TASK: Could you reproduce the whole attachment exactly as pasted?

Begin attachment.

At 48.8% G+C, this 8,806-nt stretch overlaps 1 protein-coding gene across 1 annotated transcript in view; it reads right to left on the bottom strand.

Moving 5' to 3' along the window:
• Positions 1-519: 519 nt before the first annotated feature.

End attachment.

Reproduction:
At 48.8% G+C, this 8,806-nt stretch overlaps 1 protein-coding gene across 1 annotated transcript in view; it reads right to left on the bottom strand.

Moving 5' to 3' along the window:
• Positions 1-519: 519 nt before the first annotated feature.